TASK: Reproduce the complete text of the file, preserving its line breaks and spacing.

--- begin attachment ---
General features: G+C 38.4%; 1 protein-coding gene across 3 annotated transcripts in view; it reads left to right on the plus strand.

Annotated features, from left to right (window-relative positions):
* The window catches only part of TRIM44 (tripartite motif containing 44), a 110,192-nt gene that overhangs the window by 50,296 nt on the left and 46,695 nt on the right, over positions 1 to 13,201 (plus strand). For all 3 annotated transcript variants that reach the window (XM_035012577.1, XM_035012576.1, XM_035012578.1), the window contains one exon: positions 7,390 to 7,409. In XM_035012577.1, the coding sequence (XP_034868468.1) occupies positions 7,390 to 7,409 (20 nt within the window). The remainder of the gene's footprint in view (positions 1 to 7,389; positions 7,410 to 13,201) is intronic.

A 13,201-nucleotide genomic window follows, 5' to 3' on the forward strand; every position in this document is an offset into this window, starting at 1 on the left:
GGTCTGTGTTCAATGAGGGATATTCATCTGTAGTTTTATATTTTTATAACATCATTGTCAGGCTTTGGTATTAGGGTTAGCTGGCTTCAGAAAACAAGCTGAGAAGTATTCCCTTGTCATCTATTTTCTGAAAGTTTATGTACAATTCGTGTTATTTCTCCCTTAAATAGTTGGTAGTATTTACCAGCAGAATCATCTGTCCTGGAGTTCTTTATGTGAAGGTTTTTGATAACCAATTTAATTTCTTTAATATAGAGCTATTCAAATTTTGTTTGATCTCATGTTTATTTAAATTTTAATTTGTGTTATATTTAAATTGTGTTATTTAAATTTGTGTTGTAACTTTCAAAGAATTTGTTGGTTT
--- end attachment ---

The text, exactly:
General features: G+C 38.4%; 1 protein-coding gene across 3 annotated transcripts in view; it reads left to right on the plus strand.

Annotated features, from left to right (window-relative positions):
* The window catches only part of TRIM44 (tripartite motif containing 44), a 110,192-nt gene that overhangs the window by 50,296 nt on the left and 46,695 nt on the right, over positions 1 to 13,201 (plus strand). For all 3 annotated transcript variants that reach the window (XM_035012577.1, XM_035012576.1, XM_035012578.1), the window contains one exon: positions 7,390 to 7,409. In XM_035012577.1, the coding sequence (XP_034868468.1) occupies positions 7,390 to 7,409 (20 nt within the window). The remainder of the gene's footprint in view (positions 1 to 7,389; positions 7,410 to 13,201) is intronic.

A 13,201-nucleotide genomic window follows, 5' to 3' on the forward strand; every position in this document is an offset into this window, starting at 1 on the left:
GGTCTGTGTTCAATGAGGGATATTCATCTGTAGTTTTATATTTTTATAACATCATTGTCAGGCTTTGGTATTAGGGTTAGCTGGCTTCAGAAAACAAGCTGAGAAGTATTCCCTTGTCATCTATTTTCTGAAAGTTTATGTACAATTCGTGTTATTTCTCCCTTAAATAGTTGGTAGTATTTACCAGCAGAATCATCTGTCCTGGAGTTCTTTATGTGAAGGTTTTTGATAACCAATTTAATTTCTTTAATATAGAGCTATTCAAATTTTGTTTGATCTCATGTTTATTTAAATTTTAATTTGTGTTATATTTAAATTGTGTTATTTAAATTTGTGTTGTAACTTTCAAAGAATTTGTTGGTTT